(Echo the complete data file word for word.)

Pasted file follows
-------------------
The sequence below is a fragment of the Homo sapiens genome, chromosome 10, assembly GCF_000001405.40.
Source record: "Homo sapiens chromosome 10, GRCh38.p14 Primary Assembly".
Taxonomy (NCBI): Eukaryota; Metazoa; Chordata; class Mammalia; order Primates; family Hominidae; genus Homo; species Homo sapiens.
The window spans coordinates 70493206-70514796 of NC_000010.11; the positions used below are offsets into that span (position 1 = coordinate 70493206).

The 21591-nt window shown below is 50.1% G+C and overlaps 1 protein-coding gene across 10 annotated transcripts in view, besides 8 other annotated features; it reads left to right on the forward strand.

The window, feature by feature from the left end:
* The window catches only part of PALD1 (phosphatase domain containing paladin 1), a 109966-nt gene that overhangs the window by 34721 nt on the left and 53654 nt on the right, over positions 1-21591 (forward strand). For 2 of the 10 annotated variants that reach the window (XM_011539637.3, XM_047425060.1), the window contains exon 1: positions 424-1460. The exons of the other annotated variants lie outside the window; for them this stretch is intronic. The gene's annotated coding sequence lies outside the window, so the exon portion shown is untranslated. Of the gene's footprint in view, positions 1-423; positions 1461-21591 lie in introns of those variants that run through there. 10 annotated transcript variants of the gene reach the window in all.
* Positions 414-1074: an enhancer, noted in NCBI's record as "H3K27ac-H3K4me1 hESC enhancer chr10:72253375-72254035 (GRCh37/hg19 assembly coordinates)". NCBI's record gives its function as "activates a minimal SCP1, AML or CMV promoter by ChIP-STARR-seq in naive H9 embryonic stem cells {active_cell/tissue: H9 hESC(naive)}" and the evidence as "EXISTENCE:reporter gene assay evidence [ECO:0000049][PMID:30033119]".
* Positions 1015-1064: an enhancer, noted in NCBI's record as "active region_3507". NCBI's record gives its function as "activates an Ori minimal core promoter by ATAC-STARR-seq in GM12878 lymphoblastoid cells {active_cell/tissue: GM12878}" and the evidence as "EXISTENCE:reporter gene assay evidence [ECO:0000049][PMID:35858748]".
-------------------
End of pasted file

The sequence below is a fragment of the Homo sapiens genome, chromosome 10, assembly GCF_000001405.40.
Source record: "Homo sapiens chromosome 10, GRCh38.p14 Primary Assembly".
Taxonomy (NCBI): Eukaryota; Metazoa; Chordata; class Mammalia; order Primates; family Hominidae; genus Homo; species Homo sapiens.
The window spans coordinates 70493206-70514796 of NC_000010.11; the positions used below are offsets into that span (position 1 = coordinate 70493206).

The 21591-nt window shown below is 50.1% G+C and overlaps 1 protein-coding gene across 10 annotated transcripts in view, besides 8 other annotated features; it reads left to right on the forward strand.

The window, feature by feature from the left end:
* The window catches only part of PALD1 (phosphatase domain containing paladin 1), a 109966-nt gene that overhangs the window by 34721 nt on the left and 53654 nt on the right, over positions 1-21591 (forward strand). For 2 of the 10 annotated variants that reach the window (XM_011539637.3, XM_047425060.1), the window contains exon 1: positions 424-1460. The exons of the other annotated variants lie outside the window; for them this stretch is intronic. The gene's annotated coding sequence lies outside the window, so the exon portion shown is untranslated. Of the gene's footprint in view, positions 1-423; positions 1461-21591 lie in introns of those variants that run through there. 10 annotated transcript variants of the gene reach the window in all.
* Positions 414-1074: an enhancer, noted in NCBI's record as "H3K27ac-H3K4me1 hESC enhancer chr10:72253375-72254035 (GRCh37/hg19 assembly coordinates)". NCBI's record gives its function as "activates a minimal SCP1, AML or CMV promoter by ChIP-STARR-seq in naive H9 embryonic stem cells {active_cell/tissue: H9 hESC(naive)}" and the evidence as "EXISTENCE:reporter gene assay evidence [ECO:0000049][PMID:30033119]".
* Positions 1015-1064: an enhancer, noted in NCBI's record as "active region_3507". NCBI's record gives its function as "activates an Ori minimal core promoter by ATAC-STARR-seq in GM12878 lymphoblastoid cells {active_cell/tissue: GM12878}" and the evidence as "EXISTENCE:reporter gene assay evidence [ECO:0000049][PMID:35858748]".